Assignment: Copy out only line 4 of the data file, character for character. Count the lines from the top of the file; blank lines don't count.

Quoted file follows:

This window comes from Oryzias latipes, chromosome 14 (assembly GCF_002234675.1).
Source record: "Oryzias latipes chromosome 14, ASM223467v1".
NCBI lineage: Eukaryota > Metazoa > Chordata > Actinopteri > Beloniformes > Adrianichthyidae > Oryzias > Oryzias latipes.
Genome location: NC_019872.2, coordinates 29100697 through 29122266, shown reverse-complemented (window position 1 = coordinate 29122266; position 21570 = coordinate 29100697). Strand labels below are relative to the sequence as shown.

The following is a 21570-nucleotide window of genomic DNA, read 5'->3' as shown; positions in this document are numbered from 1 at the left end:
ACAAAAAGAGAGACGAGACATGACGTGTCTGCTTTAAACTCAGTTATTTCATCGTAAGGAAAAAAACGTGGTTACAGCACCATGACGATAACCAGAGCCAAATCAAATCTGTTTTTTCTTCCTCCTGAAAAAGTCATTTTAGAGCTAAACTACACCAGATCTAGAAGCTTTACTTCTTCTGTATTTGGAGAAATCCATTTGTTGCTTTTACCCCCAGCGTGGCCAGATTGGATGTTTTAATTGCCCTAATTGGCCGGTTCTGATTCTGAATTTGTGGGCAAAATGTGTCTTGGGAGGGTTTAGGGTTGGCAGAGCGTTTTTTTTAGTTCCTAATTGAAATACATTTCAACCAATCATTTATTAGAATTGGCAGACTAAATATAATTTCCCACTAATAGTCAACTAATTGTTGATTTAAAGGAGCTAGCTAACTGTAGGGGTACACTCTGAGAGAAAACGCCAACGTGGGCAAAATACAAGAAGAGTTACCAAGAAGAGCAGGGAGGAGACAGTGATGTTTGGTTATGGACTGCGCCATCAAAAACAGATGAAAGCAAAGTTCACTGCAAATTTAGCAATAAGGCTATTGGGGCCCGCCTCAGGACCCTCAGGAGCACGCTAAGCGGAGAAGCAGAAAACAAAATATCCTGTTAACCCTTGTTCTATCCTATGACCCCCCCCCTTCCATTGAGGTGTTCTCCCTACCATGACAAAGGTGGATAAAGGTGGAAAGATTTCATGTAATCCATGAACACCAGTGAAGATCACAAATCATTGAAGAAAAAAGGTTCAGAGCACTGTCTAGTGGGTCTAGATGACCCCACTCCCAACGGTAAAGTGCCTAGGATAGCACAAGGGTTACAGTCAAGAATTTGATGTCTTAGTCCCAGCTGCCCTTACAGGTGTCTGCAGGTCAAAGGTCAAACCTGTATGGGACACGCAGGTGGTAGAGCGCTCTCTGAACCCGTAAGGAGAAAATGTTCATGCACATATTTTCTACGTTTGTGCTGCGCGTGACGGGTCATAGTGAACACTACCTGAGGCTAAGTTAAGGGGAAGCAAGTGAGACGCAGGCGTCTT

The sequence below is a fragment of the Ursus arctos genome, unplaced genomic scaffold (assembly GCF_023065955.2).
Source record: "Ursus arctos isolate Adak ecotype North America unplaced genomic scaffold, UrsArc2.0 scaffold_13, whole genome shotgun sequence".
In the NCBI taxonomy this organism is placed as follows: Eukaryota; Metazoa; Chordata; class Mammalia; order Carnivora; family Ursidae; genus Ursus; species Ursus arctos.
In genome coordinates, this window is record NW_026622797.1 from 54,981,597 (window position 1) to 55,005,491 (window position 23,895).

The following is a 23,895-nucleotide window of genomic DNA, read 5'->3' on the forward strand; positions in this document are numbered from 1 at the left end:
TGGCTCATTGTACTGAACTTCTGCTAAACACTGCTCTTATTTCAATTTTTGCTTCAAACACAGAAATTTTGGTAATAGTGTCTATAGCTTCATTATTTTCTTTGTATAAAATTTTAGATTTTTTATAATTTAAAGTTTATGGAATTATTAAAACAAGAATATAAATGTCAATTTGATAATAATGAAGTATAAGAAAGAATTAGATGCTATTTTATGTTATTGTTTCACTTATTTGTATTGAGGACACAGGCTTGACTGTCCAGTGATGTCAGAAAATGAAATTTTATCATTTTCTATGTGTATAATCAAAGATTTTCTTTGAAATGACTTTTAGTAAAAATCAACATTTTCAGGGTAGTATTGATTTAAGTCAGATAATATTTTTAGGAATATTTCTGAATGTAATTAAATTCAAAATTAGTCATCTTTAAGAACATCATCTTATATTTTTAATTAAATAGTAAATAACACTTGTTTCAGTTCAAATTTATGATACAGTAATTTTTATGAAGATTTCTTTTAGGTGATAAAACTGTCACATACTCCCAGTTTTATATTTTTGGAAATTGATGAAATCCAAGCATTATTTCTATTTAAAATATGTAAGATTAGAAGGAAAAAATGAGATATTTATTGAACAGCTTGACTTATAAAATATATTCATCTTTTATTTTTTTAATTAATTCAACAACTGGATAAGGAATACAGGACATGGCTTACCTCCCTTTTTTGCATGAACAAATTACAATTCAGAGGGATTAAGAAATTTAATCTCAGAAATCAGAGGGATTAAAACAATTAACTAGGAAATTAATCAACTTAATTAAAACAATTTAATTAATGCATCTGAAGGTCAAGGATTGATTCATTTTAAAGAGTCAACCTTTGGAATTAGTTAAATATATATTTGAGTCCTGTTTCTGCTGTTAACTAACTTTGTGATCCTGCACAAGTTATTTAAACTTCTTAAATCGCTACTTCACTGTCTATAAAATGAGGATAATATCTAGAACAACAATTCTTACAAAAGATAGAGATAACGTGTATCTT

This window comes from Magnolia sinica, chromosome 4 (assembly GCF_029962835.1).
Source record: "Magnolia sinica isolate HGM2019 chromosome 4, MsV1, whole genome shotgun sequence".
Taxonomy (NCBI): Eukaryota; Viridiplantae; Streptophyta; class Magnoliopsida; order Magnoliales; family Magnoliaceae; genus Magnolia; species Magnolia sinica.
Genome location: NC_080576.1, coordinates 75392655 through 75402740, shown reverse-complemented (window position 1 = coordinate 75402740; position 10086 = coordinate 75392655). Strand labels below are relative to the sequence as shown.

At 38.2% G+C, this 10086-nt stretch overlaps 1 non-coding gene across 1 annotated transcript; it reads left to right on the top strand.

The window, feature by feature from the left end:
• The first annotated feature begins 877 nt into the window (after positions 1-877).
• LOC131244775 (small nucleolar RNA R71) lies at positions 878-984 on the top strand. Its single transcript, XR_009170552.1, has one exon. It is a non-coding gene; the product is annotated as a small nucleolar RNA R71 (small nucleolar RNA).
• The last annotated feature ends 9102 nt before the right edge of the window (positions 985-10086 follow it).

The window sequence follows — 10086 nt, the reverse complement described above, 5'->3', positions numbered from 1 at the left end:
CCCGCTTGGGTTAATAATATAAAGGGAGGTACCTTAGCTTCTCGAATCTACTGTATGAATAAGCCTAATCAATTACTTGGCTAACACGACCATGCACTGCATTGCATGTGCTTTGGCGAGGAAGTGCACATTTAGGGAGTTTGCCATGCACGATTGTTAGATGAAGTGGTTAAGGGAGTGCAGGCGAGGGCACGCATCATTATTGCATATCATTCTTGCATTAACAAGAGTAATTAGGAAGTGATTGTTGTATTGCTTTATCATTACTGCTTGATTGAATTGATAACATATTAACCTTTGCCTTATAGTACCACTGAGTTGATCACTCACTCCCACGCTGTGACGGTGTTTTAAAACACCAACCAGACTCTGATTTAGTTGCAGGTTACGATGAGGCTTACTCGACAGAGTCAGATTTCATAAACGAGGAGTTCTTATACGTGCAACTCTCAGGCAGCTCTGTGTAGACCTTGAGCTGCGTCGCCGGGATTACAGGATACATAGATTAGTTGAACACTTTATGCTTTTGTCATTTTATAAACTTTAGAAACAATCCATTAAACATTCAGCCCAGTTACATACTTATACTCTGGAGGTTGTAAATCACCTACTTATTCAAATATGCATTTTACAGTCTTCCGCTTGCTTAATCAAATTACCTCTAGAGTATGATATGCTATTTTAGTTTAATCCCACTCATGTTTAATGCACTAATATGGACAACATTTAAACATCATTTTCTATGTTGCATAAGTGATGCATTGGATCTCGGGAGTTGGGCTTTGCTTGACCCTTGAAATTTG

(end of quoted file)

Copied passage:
Genome location: NC_019872.2, coordinates 29100697 through 29122266, shown reverse-complemented (window position 1 = coordinate 29122266; position 21570 = coordinate 29100697). Strand labels below are relative to the sequence as shown.